There are multiple narratives throughout the book connecting accounts of neighboring families and workers that cared for the Clutter farm up until the day of the murders, dovetailed with Smith and Hickock’s travels through Mexico after the murders. While inhabitants of Holcomb and detectives believe the crimes to be perpetrated by calculated crooks, the reader knows Hickock and Smith to be messy and stuck in a cycle of poor choices – a far cry from whom most are expecting. Capote pays special attention to Hickock and Smith’s complex love-hate relationship during and after the murders, and the dependency and strain that weighs heavily on them when funds dwindle and a paper trail of bad checks piles up behind them.

Towards the end of the book a character poses the question; “How can a person as sane as this man seems to be commit an act as crazy as the one he was convicted of?” Studying the psychology and backgrounds of Hickock and Smith as well as others convicted of crimes as heinous as the one they committed, Capote references Dr Joseph Satten’s Murder Without Apparent Motive – A Study in Personality Disorganization and draws the attention of the novel to the trial itself. Up until this point it is easy to get lost in Capote’s writing style and forget the events in the book are real, the trial brings everything back to reality. This moment is where the story soars, leaving the reader feeling emotional and conflicted about the slaying of the Clutter family and all that comes undone following it; Holcomb, the minds of those residing there, and the lives of Hickock and Smith.

Have you read In Cold Blood? What did you think of it? Is it on your TBR list? Do you enjoy reading about sympathetic bad characters? Let me know in the comments!

*Book two out of 10 Books of Summer

Review: Euphoria by Lily King

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credit: bookcritic.org

It is a bit of a dance we three are in. But there is a better balance when B is here, too. Fen’s demanding, rigid, determined nature weighs heavily on one side of the scale and Bankson’s and my more pliant & adjustable natures on the other, equaling things out… Maybe it’s just we’re both a little in love with Andrew Bankson.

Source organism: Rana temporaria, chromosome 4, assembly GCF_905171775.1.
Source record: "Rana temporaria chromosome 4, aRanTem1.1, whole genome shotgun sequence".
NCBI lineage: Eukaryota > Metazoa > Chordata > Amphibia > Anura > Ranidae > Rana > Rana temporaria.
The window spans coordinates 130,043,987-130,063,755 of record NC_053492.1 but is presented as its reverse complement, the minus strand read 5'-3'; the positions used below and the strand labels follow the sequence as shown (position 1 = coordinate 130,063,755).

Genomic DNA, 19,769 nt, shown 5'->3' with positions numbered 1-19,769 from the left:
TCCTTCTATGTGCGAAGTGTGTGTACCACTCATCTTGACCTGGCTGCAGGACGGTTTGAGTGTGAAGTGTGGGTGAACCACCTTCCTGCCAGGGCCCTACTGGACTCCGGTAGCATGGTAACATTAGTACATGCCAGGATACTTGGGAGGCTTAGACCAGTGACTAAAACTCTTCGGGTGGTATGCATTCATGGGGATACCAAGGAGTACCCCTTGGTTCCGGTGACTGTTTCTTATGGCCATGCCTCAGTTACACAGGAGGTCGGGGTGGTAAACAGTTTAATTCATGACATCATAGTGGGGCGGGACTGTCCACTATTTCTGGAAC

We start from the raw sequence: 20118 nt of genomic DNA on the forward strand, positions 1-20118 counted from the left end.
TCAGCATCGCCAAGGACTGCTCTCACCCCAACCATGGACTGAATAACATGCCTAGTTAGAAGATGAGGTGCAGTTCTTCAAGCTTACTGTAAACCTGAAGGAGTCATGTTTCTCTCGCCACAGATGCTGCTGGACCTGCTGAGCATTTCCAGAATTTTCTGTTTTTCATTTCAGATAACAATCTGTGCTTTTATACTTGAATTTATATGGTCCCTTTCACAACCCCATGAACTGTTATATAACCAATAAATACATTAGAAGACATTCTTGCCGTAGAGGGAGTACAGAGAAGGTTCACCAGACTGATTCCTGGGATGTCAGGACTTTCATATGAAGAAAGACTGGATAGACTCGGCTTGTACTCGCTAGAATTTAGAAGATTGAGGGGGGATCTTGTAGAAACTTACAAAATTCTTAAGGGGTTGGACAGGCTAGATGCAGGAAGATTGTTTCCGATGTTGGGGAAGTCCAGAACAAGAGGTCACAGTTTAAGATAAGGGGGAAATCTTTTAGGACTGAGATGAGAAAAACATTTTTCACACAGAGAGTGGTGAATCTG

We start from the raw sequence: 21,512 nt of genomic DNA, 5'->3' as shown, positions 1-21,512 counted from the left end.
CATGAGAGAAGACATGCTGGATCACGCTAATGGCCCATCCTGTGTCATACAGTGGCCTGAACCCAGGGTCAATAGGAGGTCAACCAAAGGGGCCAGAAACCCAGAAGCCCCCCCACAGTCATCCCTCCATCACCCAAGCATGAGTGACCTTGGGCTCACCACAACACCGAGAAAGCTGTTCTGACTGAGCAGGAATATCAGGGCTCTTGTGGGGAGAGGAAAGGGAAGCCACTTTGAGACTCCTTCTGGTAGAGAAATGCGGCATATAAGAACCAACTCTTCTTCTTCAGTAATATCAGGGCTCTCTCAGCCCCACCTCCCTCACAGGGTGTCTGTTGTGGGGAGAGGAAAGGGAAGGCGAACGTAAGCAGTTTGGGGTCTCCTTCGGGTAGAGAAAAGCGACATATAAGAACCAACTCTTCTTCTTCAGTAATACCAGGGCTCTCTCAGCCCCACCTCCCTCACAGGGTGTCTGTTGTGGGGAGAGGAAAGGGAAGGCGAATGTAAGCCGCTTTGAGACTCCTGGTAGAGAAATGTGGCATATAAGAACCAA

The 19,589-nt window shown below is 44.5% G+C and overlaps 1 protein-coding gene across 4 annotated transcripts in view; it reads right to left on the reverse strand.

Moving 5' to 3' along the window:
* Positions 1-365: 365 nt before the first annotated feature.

In 1930s New Guinea a young British anthropologist, Andrew Bankson, is on the brink of suicide. Frustrated with several unproductive years of field work studying the Kiona people, a tribe that unceremoniously throws twin newborns in a river out of superstitious ideals, he is overcome with loneliness and dissatisfaction – until he meets famous anthropologist Nell Stone and her husband Fen, a team stagnant in their own research. Although the desire to study the same region, lands, and people should turn them to rivals, the three larger than life egos are revitalized by each other’s company and enter a passionate love triangle filled with intellectual stimulation and dispute, sexual tension, friendship, and learning.

Lily King’s Euphoria is loosely based on the controversial and respected American culture anthropologist, Margaret Mead (Nell Stone), and her time researching along the Sepik River with husband Reo Fortune (Fen) and Gregory Bateson (Andrew Bankson). King tackles the expectation of factual information involved when writing a story about a prominent figure in history, with exceptional clarity. Like an anthropologist, King studies real events and people to understand the full scope and complexity in the story, and from this knowledge produces a confident and well-researched book. While Euphoria is inspired by real events and people, it is not a retelling or historical fiction. Instead, the novel takes creative liberties resulting in a wonderfully original piece that blurs genres between fiction and nonfiction.